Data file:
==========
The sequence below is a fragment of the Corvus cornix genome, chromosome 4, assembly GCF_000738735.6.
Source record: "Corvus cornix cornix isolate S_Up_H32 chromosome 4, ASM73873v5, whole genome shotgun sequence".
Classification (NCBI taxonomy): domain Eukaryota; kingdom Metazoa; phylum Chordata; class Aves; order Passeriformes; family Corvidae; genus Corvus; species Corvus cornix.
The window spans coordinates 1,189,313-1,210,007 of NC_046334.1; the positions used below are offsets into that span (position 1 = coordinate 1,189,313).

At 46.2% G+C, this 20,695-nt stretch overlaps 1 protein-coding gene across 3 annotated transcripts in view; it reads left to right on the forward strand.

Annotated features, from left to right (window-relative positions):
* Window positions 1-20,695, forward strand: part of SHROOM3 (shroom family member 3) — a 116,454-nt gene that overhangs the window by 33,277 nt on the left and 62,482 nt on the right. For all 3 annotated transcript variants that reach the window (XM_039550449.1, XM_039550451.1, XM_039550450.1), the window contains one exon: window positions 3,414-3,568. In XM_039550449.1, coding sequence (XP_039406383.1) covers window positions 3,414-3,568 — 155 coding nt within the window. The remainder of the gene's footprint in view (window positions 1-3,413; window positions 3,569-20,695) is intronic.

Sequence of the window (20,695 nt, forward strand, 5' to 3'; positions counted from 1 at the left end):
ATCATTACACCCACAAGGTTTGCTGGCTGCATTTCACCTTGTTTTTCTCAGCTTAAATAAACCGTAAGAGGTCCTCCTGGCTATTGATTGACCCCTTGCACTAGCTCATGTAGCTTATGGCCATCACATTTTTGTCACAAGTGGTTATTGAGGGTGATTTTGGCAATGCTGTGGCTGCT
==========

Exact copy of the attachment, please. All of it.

The sequence below is a fragment of the Corvus cornix genome, chromosome 4, assembly GCF_000738735.6.
Source record: "Corvus cornix cornix isolate S_Up_H32 chromosome 4, ASM73873v5, whole genome shotgun sequence".
Classification (NCBI taxonomy): domain Eukaryota; kingdom Metazoa; phylum Chordata; class Aves; order Passeriformes; family Corvidae; genus Corvus; species Corvus cornix.
The window spans coordinates 1,189,313-1,210,007 of NC_046334.1; the positions used below are offsets into that span (position 1 = coordinate 1,189,313).

At 46.2% G+C, this 20,695-nt stretch overlaps 1 protein-coding gene across 3 annotated transcripts in view; it reads left to right on the forward strand.

Annotated features, from left to right (window-relative positions):
* Window positions 1-20,695, forward strand: part of SHROOM3 (shroom family member 3) — a 116,454-nt gene that overhangs the window by 33,277 nt on the left and 62,482 nt on the right. For all 3 annotated transcript variants that reach the window (XM_039550449.1, XM_039550451.1, XM_039550450.1), the window contains one exon: window positions 3,414-3,568. In XM_039550449.1, coding sequence (XP_039406383.1) covers window positions 3,414-3,568 — 155 coding nt within the window. The remainder of the gene's footprint in view (window positions 1-3,413; window positions 3,569-20,695) is intronic.

Sequence of the window (20,695 nt, forward strand, 5' to 3'; positions counted from 1 at the left end):
ATCATTACACCCACAAGGTTTGCTGGCTGCATTTCACCTTGTTTTTCTCAGCTTAAATAAACCGTAAGAGGTCCTCCTGGCTATTGATTGACCCCTTGCACTAGCTCATGTAGCTTATGGCCATCACATTTTTGTCACAAGTGGTTATTGAGGGTGATTTTGGCAATGCTGTGGCTGCT